Image color reproduction with matrix


I have image data to be demosaicked which I figured out how to do with OpenCV using cv::cuda::demosaicing().

After that, I adjust brightness and contrast with a quick hack I found on the Internet. This involves creating a new Mat and then conversion with alpha and beta constants:

double alpha = 17.5; /*< Simple contrast control */
int beta = 100;       /*< Simple brightness control */

cv::cuda::GpuMat new_image(dst.size(), dst.type());
dst.convertTo(new_image, -1, alpha, beta);

This looks reasonable after demosaicing, however there is a matrix of values to somehow apply to the image which is from a C6440 sensor.

1.32         -0.46       0.14
-0.36       1.25          0.11
0.08        -1.96        1.88

It seems like I have to convert the type (unsigned 16 bit int) to a float first, then apply these color corrections. I’m not sure how to do that, does anyone know how this can be done? (And what these values are?)

Thanks for any help,

cv::transform would apply such a matrix to the channels of every pixel:

I don’t know if an equivalent exists for CUDA. there might be, I wouldn’t know. worst case you’ll have to write a kernel. if this was numpy, I’d reshape the image to be 3xN (a long row of column vectors, one per pixel) and do a matrix multiply on that. the result has the same shape and you can reshape that back into the original picture.

That was very helpful, thanks! I’ve managed to learn a fair bit about OpenCV basics so I can follow along.

I might still be doing something wrong though, given my resulting image looks too “blue”. Perhaps I still need a few steps after demosaicing and color reproduction, or I have done the color reproduction incorrectly.

When you say 3xN, I reshaped to 3 rows keeping the same number of channels, whatever that was. I assume 3 channels, one for each of RGB and no alpha channel.

I converted my 16 bits unsigned pixel data to float values (or so they would be interpreted as 32-bit floats), then multiplied by the 3x3 matrix. I just wonder if the interpretation of that matrix was correct, and whether I should have arranged the top row as a column, moving from this:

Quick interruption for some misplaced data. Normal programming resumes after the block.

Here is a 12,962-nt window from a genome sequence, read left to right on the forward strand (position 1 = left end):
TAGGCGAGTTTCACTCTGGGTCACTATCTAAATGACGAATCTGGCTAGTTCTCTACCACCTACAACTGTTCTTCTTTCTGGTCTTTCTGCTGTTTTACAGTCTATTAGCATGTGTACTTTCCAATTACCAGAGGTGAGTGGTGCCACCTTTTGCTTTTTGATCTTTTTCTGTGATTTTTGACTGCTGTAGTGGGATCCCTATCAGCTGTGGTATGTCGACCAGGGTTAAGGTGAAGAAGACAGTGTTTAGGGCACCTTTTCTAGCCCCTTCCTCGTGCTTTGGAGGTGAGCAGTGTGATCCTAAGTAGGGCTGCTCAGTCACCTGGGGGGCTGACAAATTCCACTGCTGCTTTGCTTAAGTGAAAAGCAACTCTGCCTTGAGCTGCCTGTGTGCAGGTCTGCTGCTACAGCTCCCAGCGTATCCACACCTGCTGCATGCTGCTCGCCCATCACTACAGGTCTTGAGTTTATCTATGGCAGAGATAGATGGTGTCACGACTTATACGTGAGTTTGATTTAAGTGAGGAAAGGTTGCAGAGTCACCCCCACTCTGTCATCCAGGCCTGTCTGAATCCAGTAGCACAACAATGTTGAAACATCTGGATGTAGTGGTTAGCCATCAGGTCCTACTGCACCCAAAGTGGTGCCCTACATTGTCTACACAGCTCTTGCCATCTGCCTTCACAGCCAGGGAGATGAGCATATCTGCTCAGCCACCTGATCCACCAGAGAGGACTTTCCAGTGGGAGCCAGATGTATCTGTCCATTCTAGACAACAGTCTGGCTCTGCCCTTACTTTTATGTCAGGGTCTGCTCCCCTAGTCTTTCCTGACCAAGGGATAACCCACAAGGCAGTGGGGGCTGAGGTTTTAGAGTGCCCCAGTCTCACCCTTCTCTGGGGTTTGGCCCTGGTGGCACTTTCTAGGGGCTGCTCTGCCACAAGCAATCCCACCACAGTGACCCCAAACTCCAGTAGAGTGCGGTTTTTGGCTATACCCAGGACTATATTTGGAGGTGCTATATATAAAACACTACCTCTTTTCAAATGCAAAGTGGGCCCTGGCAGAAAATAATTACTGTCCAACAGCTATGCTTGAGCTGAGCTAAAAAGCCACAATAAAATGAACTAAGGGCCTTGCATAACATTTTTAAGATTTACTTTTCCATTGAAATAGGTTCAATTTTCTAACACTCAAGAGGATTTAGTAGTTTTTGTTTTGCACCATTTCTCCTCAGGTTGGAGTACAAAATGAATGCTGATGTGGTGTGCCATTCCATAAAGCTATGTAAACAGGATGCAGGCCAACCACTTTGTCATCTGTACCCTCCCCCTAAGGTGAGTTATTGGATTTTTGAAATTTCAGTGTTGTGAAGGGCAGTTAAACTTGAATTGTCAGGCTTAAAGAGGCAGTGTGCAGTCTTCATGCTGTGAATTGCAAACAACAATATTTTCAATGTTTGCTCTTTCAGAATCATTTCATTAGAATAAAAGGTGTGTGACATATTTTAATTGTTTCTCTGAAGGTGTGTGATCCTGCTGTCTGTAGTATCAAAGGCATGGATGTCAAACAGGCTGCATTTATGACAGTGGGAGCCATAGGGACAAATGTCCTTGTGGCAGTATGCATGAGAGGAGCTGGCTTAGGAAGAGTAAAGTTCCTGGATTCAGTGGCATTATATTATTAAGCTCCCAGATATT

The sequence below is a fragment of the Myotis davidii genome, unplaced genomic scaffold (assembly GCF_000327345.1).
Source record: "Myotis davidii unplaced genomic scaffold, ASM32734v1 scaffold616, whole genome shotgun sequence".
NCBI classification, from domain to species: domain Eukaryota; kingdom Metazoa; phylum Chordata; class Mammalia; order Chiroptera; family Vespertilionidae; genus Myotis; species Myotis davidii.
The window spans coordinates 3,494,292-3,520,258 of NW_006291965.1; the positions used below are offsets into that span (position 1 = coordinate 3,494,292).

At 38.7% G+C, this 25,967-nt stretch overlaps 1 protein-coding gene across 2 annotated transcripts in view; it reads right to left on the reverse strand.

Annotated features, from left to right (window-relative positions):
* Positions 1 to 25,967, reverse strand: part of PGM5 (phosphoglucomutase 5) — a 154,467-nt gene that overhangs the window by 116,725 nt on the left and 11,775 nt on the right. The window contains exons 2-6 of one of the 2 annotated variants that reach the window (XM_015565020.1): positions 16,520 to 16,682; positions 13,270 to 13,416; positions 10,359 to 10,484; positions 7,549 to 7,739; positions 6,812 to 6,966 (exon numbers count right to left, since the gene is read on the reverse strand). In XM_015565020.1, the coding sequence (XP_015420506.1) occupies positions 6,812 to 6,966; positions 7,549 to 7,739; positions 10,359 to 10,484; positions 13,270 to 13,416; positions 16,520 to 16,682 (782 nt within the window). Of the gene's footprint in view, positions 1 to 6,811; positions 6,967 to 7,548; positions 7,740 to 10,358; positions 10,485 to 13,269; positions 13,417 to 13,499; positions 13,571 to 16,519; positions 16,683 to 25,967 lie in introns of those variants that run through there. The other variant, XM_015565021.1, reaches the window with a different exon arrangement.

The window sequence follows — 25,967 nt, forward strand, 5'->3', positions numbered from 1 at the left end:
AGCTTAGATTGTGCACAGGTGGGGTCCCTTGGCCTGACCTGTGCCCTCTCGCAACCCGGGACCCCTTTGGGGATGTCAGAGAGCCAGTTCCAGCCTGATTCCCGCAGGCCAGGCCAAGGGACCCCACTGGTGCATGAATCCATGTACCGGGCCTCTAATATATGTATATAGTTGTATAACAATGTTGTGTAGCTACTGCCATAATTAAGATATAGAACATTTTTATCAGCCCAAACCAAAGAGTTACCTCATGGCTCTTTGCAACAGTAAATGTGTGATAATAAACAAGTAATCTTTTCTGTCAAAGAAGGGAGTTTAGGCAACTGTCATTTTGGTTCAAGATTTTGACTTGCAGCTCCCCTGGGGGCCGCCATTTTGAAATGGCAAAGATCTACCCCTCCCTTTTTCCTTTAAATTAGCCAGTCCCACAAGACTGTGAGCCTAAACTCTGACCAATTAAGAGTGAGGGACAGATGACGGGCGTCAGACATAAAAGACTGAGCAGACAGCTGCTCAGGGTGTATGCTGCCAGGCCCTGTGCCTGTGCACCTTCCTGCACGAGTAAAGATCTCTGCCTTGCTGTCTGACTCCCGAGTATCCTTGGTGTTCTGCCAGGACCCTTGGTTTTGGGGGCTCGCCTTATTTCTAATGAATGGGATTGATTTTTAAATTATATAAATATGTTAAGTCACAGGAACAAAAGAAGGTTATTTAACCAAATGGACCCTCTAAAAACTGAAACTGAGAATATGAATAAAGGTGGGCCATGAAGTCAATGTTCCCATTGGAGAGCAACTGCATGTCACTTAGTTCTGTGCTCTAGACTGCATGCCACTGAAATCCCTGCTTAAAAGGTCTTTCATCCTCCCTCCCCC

1.32 -0.46 0.14
-0.36 1.25 0.11
0.08 -1.96 1.88

float matrix_data[] = { 1.32, -0.46, 0.14, -0.36, 1.25, 0.11, 0.08, -1.96, 1.88 };

to this:

1.32 -0.36 0.08
-0.46 1.25 -1.96
0.14 0.11 1.88

(Scratch that, I tried it and that made the image too pink).

I don’t suppose you know what’s going wrong when an image has too much blue? Maybe it’s just a matter of playing with all the blue pixels until it looks ok, or there are further steps after debayering/demosaicking that I am missing?

Thanks again,

if they give a matrix, they better be using usual math, and that means the “argument” is a column vector and it comes at the matrix from the right.

the most likely issue is you’re assuming RGB, and so might the matrix and a bunch of other things in life, while OpenCV’s native channel order is BGR.

sticking with BGR order would be a good idea if you’re gonna use OpenCV’s imshow or imwrite.

you can use cvtColor (or a cuda equivalent), or you can just permute the columns of your matrix so they match the order of values in those column vectors… if you need RGB output. if you want to stick with BGR output, you’ll have to permute the matrix’s columns still, but then also its rows. you can do that by building a transposition matrix (like an identity but diagonal goes top right to bottom left), and multiply (matrix multiply) that onto the color matrix from both sides (once to permute input, once to permute output). or flip horizontally and vertically. same thing. or rotate the matrix by half a turn (180 degrees). same thing again.